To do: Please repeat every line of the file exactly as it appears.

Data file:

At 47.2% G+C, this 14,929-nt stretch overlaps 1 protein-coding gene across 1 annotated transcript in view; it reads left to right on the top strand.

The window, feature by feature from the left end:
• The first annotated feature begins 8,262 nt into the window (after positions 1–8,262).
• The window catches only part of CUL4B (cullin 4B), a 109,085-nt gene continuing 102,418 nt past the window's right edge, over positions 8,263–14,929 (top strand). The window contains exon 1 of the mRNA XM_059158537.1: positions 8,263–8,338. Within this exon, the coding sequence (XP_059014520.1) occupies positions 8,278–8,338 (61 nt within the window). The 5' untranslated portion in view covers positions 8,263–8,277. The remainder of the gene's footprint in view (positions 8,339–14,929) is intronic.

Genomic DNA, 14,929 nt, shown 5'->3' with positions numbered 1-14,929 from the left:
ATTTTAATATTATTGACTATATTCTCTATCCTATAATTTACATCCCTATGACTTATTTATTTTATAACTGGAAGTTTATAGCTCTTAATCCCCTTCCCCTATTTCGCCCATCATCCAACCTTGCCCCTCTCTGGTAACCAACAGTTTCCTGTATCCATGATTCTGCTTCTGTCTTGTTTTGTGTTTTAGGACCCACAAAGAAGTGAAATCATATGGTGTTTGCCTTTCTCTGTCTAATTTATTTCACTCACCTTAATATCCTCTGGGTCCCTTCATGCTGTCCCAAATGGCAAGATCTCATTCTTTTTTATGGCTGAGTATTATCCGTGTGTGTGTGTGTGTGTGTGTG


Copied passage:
At 47.2% G+C, this 14,929-nt stretch overlaps 1 protein-coding gene across 1 annotated transcript in view; it reads left to right on the top strand.

The window, feature by feature from the left end:
• The first annotated feature begins 8,262 nt into the window (after positions 1–8,262).
• The window catches only part of CUL4B (cullin 4B), a 109,085-nt gene continuing 102,418 nt past the window's right edge, over positions 8,263–14,929 (top strand). The window contains exon 1 of the mRNA XM_059158537.1: positions 8,263–8,338. Within this exon, the coding sequence (XP_059014520.1) occupies positions 8,278–8,338 (61 nt within the window). The 5' untranslated portion in view covers positions 8,263–8,277. The remainder of the gene's footprint in view (positions 8,339–14,929) is intronic.

Genomic DNA, 14,929 nt, shown 5'->3' with positions numbered 1-14,929 from the left:
ATTTTAATATTATTGACTATATTCTCTATCCTATAATTTACATCCCTATGACTTATTTATTTTATAACTGGAAGTTTATAGCTCTTAATCCCCTTCCCCTATTTCGCCCATCATCCAACCTTGCCCCTCTCTGGTAACCAACAGTTTCCTGTATCCATGATTCTGCTTCTGTCTTGTTTTGTGTTTTAGGACCCACAAAGAAGTGAAATCATATGGTGTTTGCCTTTCTCTGTCTAATTTATTTCACTCACCTTAATATCCTCTGGGTCCCTTCATGCTGTCCCAAATGGCAAGATCTCATTCTTTTTTATGGCTGAGTATTATCCGTGTGTGTGTGTGTGTGTGTGTG